You cross the finish line after pushing hard through a 5K race, look at the clock, and your race time reads in bright red Las Vegas colors for you to see, and for onlookers viewing. You shake your head in disgust then glance at your faithful running watch, desperately hoping something has been lost in translation somewhere between your little watch and that gleaming embarrassment up on the wall, but not a chance. The fact is, the number you see at the end of the race does not lie, and if you are looking to get better, competitive, and healthier there is work to be done.
Running and walking is an excellent means of taking off excess weight, but even health-conscious runners occasionally avoid one of the better ways of dropping that unwanted weight. Whether it is a mountain or a molehill, taking the incline instead of going around it will only help you on your quest. If you are in Florida, finding a hill may take some time, but in the Northwest and Tacoma specifically, we can find a nice incline just about anywhere.
For runners, losing weight really comes down to mileage, intensity and a willingness to be disciplined at the dinner table, keeping a close eye on calorie intake. When taking on hills, intensity, along with form, is imperative to success. Everyone has their own unique running form, but hills can be the equalizer in a race and possibly your weight loss progression. If you are going to run up and down those hills, it is important to exercise ample knee lift and maximum range of movement in the ankle. Effort should be put into using a light ankle-flicking push-off. The pushing upwards with your toes should not be too explosive, or you will waste too much energy. Land on the part of your foot, and then gracefully let the heel come down below the level of the toes as weight is taken by the impact. Another important factor of hill form is moving your arms and not leaning too far forward. If you are really looking to get your form right, have someone videotape you going up the hill or make your way to the local gym and find a treadmill that has a mirror in front of it so you can see for yourself where improvements may need to be made.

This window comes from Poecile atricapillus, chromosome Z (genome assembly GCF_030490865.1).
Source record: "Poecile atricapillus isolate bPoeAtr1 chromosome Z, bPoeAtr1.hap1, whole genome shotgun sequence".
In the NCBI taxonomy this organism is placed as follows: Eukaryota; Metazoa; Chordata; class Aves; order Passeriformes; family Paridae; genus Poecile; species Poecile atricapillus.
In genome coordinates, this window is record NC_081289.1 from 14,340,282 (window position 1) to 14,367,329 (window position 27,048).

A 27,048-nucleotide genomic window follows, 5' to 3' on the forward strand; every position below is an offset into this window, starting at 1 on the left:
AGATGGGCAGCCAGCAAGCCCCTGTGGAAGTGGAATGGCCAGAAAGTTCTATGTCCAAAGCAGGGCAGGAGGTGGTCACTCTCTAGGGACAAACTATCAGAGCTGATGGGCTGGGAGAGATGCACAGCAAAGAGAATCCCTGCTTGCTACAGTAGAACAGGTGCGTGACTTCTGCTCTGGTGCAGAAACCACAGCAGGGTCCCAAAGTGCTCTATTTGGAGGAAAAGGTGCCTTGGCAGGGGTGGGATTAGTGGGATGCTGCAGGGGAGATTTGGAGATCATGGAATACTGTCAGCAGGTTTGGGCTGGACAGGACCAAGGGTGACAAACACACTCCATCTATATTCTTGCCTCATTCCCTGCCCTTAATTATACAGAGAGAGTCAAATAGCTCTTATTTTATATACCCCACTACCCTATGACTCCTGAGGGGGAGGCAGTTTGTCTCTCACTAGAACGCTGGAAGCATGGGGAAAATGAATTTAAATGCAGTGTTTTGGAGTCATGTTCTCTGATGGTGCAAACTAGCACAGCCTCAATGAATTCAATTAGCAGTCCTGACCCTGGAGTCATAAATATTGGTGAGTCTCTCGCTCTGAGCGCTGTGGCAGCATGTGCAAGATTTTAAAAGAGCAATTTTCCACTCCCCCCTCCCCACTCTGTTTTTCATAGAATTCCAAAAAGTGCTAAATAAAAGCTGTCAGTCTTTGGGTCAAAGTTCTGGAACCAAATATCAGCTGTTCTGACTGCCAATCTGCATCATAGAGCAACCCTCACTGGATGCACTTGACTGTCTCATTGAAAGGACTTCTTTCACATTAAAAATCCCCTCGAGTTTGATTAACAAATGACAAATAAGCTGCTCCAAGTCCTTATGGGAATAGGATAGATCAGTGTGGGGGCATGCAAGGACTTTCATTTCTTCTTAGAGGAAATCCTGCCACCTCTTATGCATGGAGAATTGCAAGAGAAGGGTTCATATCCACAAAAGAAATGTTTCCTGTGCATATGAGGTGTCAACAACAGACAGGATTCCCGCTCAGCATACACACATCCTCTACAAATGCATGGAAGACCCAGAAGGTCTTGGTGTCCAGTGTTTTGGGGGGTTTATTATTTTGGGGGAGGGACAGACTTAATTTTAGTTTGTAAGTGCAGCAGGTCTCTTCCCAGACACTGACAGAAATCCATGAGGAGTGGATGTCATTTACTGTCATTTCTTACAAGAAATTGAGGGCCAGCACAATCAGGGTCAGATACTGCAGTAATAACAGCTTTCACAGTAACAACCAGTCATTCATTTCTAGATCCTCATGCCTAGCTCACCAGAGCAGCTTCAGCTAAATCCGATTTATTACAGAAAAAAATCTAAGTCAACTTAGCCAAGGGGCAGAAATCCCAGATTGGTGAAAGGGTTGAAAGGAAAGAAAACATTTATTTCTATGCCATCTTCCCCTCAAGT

Local runner and professional athlete Joseph Gray knows a thing or two about hills. Gray, who specializes in a variety of endurance events including mountain, trail, track, road, and cross-country running, has been a member of eight U.S.A. National teams and won four U.S.A. National Championships during his pro career.
“In terms of hills, I think they are important, depending on what type of running you are preparing for,” Gray said. “For me, they didn’t necessarily make me faster but stronger. I was preparing for mountains when I first started to use hills regularly, so it was obvious that I needed some hill work. I think hills are important for athletes trying to build their aerobic capacity without the pounding of flat running.”
Gray also holds the record for first athlete ever to win the North American, Central American, and Caribbean Mountain Running Championships with three consecutive victories from 2009-11. In addition, Gray has won the prestigious award of U.S.A. Mountain Runner of the Year three years in a row (2008-10).
“I definitely think it can help with weight loss, as it requires more energy to run uphill, so more calories are needed in terms of energy expenditure,” said Gray.
Overall, hill training is just good for you and offers the following benefits:
Helps develop power and muscle elasticity
Improves stride frequency and length
Develops coordination, encouraging the proper use of arm action during the driving phase and feet in the support phase
Downhill running develops control and stabilization, as well as improved speed
Promotes strength and endurance
Short hills develop maximum speed and strength
Mixed hills improve lactate tolerance
Helps with weight loss